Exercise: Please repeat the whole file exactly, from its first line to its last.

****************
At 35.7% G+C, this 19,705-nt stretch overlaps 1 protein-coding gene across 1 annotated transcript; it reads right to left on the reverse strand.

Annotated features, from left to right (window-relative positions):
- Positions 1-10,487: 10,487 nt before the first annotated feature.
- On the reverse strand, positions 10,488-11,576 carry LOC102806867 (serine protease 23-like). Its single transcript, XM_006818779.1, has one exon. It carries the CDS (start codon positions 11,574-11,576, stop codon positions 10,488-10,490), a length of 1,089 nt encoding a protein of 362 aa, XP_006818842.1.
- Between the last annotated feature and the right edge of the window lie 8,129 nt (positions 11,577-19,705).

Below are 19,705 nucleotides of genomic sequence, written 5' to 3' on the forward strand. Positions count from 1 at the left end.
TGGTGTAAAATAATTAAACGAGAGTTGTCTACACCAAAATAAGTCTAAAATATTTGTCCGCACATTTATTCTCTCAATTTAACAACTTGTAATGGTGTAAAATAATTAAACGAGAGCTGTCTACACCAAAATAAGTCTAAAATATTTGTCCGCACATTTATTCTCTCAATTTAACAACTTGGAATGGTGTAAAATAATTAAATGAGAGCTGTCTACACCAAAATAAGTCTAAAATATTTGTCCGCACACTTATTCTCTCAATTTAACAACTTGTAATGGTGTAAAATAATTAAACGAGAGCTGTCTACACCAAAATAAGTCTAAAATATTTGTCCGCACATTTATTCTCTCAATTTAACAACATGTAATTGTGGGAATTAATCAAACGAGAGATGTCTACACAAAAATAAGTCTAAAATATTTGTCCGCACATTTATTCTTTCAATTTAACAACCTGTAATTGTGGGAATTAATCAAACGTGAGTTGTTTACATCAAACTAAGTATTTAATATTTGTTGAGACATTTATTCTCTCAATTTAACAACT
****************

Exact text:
At 35.7% G+C, this 19,705-nt stretch overlaps 1 protein-coding gene across 1 annotated transcript; it reads right to left on the reverse strand.

Annotated features, from left to right (window-relative positions):
- Positions 1-10,487: 10,487 nt before the first annotated feature.
- On the reverse strand, positions 10,488-11,576 carry LOC102806867 (serine protease 23-like). Its single transcript, XM_006818779.1, has one exon. It carries the CDS (start codon positions 11,574-11,576, stop codon positions 10,488-10,490), a length of 1,089 nt encoding a protein of 362 aa, XP_006818842.1.
- Between the last annotated feature and the right edge of the window lie 8,129 nt (positions 11,577-19,705).

Below are 19,705 nucleotides of genomic sequence, written 5' to 3' on the forward strand. Positions count from 1 at the left end.
TGGTGTAAAATAATTAAACGAGAGTTGTCTACACCAAAATAAGTCTAAAATATTTGTCCGCACATTTATTCTCTCAATTTAACAACTTGTAATGGTGTAAAATAATTAAACGAGAGCTGTCTACACCAAAATAAGTCTAAAATATTTGTCCGCACATTTATTCTCTCAATTTAACAACTTGGAATGGTGTAAAATAATTAAATGAGAGCTGTCTACACCAAAATAAGTCTAAAATATTTGTCCGCACACTTATTCTCTCAATTTAACAACTTGTAATGGTGTAAAATAATTAAACGAGAGCTGTCTACACCAAAATAAGTCTAAAATATTTGTCCGCACATTTATTCTCTCAATTTAACAACATGTAATTGTGGGAATTAATCAAACGAGAGATGTCTACACAAAAATAAGTCTAAAATATTTGTCCGCACATTTATTCTTTCAATTTAACAACCTGTAATTGTGGGAATTAATCAAACGTGAGTTGTTTACATCAAACTAAGTATTTAATATTTGTTGAGACATTTATTCTCTCAATTTAACAACT